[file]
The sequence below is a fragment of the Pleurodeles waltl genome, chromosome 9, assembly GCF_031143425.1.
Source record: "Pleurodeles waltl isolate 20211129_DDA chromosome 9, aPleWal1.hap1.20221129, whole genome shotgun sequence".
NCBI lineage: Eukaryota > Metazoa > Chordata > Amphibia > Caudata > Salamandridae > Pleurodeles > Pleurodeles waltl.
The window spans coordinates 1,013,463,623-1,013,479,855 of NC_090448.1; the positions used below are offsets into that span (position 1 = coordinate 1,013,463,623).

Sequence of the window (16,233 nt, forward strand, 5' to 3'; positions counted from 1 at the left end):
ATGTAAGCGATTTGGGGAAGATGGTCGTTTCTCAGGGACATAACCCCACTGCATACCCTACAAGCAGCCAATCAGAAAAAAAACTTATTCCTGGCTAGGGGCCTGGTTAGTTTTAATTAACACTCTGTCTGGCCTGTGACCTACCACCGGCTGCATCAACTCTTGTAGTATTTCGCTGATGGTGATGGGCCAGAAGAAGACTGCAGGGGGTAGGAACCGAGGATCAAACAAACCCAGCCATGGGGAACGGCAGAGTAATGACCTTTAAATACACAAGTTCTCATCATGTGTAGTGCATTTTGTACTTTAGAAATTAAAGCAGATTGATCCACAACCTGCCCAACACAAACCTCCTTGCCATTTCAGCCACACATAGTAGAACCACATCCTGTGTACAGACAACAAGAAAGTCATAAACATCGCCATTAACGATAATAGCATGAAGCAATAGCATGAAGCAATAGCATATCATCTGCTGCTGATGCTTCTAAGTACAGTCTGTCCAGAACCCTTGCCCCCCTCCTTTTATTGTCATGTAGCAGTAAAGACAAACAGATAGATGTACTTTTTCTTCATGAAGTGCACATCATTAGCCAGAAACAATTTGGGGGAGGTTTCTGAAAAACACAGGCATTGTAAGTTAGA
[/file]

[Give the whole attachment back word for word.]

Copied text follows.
The sequence below is a fragment of the Pleurodeles waltl genome, chromosome 9, assembly GCF_031143425.1.
Source record: "Pleurodeles waltl isolate 20211129_DDA chromosome 9, aPleWal1.hap1.20221129, whole genome shotgun sequence".
NCBI lineage: Eukaryota > Metazoa > Chordata > Amphibia > Caudata > Salamandridae > Pleurodeles > Pleurodeles waltl.
The window spans coordinates 1,013,463,623-1,013,479,855 of NC_090448.1; the positions used below are offsets into that span (position 1 = coordinate 1,013,463,623).

Sequence of the window (16,233 nt, forward strand, 5' to 3'; positions counted from 1 at the left end):
ATGTAAGCGATTTGGGGAAGATGGTCGTTTCTCAGGGACATAACCCCACTGCATACCCTACAAGCAGCCAATCAGAAAAAAAACTTATTCCTGGCTAGGGGCCTGGTTAGTTTTAATTAACACTCTGTCTGGCCTGTGACCTACCACCGGCTGCATCAACTCTTGTAGTATTTCGCTGATGGTGATGGGCCAGAAGAAGACTGCAGGGGGTAGGAACCGAGGATCAAACAAACCCAGCCATGGGGAACGGCAGAGTAATGACCTTTAAATACACAAGTTCTCATCATGTGTAGTGCATTTTGTACTTTAGAAATTAAAGCAGATTGATCCACAACCTGCCCAACACAAACCTCCTTGCCATTTCAGCCACACATAGTAGAACCACATCCTGTGTACAGACAACAAGAAAGTCATAAACATCGCCATTAACGATAATAGCATGAAGCAATAGCATGAAGCAATAGCATATCATCTGCTGCTGATGCTTCTAAGTACAGTCTGTCCAGAACCCTTGCCCCCCTCCTTTTATTGTCATGTAGCAGTAAAGACAAACAGATAGATGTACTTTTTCTTCATGAAGTGCACATCATTAGCCAGAAACAATTTGGGGGAGGTTTCTGAAAAACACAGGCATTGTAAGTTAGA